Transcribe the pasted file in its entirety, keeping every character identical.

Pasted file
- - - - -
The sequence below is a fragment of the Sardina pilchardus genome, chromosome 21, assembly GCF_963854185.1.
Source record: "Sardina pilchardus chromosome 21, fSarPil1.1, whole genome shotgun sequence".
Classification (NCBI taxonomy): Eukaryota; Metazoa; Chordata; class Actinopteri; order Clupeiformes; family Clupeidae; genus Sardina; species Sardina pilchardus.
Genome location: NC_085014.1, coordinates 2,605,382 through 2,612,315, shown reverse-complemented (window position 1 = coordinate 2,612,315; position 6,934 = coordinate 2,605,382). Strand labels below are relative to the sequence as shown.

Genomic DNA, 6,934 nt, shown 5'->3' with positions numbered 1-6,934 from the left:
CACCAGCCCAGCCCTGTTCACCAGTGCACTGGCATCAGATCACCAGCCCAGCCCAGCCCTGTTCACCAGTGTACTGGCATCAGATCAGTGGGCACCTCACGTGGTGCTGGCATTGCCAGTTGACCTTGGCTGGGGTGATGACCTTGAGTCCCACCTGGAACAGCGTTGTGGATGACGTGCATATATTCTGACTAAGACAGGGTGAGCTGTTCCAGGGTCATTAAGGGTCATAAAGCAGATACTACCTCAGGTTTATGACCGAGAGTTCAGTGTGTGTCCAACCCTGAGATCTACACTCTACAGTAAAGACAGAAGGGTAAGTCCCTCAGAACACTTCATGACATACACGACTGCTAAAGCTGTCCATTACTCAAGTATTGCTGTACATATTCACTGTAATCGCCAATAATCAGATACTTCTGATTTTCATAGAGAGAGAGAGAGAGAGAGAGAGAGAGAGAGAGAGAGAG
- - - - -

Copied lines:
The sequence below is a fragment of the Sardina pilchardus genome, chromosome 21, assembly GCF_963854185.1.
Source record: "Sardina pilchardus chromosome 21, fSarPil1.1, whole genome shotgun sequence".
Classification (NCBI taxonomy): Eukaryota; Metazoa; Chordata; class Actinopteri; order Clupeiformes; family Clupeidae; genus Sardina; species Sardina pilchardus.
Genome location: NC_085014.1, coordinates 2,605,382 through 2,612,315, shown reverse-complemented (window position 1 = coordinate 2,612,315; position 6,934 = coordinate 2,605,382). Strand labels below are relative to the sequence as shown.

Genomic DNA, 6,934 nt, shown 5'->3' with positions numbered 1-6,934 from the left:
CACCAGCCCAGCCCTGTTCACCAGTGCACTGGCATCAGATCACCAGCCCAGCCCAGCCCTGTTCACCAGTGTACTGGCATCAGATCAGTGGGCACCTCACGTGGTGCTGGCATTGCCAGTTGACCTTGGCTGGGGTGATGACCTTGAGTCCCACCTGGAACAGCGTTGTGGATGACGTGCATATATTCTGACTAAGACAGGGTGAGCTGTTCCAGGGTCATTAAGGGTCATAAAGCAGATACTACCTCAGGTTTATGACCGAGAGTTCAGTGTGTGTCCAACCCTGAGATCTACACTCTACAGTAAAGACAGAAGGGTAAGTCCCTCAGAACACTTCATGACATACACGACTGCTAAAGCTGTCCATTACTCAAGTATTGCTGTACATATTCACTGTAATCGCCAATAATCAGATACTTCTGATTTTCATAGAGAGAGAGAGAGAGAGAGAGAGAGAGAGAGAGAGAGAG